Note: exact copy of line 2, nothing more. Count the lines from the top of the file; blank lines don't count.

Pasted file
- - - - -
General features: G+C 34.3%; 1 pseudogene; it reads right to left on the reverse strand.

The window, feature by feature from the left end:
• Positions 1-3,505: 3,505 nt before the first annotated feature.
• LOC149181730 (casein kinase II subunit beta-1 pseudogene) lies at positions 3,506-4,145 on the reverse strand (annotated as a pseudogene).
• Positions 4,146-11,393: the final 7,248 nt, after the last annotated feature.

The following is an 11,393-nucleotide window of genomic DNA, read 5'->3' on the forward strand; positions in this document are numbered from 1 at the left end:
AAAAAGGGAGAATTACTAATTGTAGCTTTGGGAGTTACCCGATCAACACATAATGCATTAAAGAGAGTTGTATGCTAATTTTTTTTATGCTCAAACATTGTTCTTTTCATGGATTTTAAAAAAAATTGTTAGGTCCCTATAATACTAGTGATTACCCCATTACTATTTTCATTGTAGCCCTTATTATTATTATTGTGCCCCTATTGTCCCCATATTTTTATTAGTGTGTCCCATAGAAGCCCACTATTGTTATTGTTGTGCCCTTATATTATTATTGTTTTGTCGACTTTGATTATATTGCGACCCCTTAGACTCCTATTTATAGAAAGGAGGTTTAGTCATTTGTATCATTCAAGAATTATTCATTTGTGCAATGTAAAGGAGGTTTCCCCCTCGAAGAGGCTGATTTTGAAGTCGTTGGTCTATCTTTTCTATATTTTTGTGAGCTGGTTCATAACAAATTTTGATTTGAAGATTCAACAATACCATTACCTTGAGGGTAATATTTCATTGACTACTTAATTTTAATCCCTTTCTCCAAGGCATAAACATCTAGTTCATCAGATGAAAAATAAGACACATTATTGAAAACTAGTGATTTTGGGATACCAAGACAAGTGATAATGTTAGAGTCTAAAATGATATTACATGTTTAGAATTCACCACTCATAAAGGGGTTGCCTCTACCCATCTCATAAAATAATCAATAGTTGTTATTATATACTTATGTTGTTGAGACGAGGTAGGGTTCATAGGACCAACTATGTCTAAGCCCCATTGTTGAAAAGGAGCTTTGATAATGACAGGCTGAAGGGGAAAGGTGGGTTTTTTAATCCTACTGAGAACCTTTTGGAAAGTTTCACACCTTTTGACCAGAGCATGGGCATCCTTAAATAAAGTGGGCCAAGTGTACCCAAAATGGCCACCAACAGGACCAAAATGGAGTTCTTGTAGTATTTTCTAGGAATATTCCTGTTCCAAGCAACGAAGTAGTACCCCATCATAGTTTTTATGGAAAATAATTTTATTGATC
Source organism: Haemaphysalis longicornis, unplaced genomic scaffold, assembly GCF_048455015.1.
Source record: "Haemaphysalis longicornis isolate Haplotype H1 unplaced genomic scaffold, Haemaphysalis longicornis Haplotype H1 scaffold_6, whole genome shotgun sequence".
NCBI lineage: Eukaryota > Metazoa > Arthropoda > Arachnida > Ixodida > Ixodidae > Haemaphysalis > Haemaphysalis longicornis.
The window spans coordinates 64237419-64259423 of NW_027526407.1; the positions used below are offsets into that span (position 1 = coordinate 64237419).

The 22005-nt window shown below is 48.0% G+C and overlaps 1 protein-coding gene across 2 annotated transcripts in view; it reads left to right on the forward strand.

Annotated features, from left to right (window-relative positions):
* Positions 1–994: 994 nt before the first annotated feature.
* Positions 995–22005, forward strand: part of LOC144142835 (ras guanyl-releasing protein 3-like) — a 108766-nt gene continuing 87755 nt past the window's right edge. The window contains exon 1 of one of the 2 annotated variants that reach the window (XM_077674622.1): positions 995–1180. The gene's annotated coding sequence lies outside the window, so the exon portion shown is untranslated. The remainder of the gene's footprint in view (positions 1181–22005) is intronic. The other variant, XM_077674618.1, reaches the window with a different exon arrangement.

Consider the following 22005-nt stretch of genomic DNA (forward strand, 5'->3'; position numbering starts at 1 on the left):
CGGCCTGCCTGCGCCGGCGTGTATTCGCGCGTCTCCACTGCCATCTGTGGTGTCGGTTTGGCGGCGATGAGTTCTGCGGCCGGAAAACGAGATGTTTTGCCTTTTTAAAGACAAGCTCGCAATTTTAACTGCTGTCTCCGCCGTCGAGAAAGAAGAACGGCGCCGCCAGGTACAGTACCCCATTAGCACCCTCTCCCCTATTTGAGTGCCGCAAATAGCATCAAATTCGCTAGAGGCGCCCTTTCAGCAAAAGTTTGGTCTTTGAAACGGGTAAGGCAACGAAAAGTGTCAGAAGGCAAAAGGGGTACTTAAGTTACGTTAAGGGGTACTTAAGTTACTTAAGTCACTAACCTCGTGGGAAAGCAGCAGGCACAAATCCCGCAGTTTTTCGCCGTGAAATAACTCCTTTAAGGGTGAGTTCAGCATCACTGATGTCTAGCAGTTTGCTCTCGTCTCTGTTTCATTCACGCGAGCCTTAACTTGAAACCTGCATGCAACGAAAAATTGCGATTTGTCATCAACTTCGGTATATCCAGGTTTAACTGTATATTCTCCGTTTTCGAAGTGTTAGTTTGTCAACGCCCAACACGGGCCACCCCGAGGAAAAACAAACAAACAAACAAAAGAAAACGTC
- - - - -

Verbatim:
The window, feature by feature from the left end: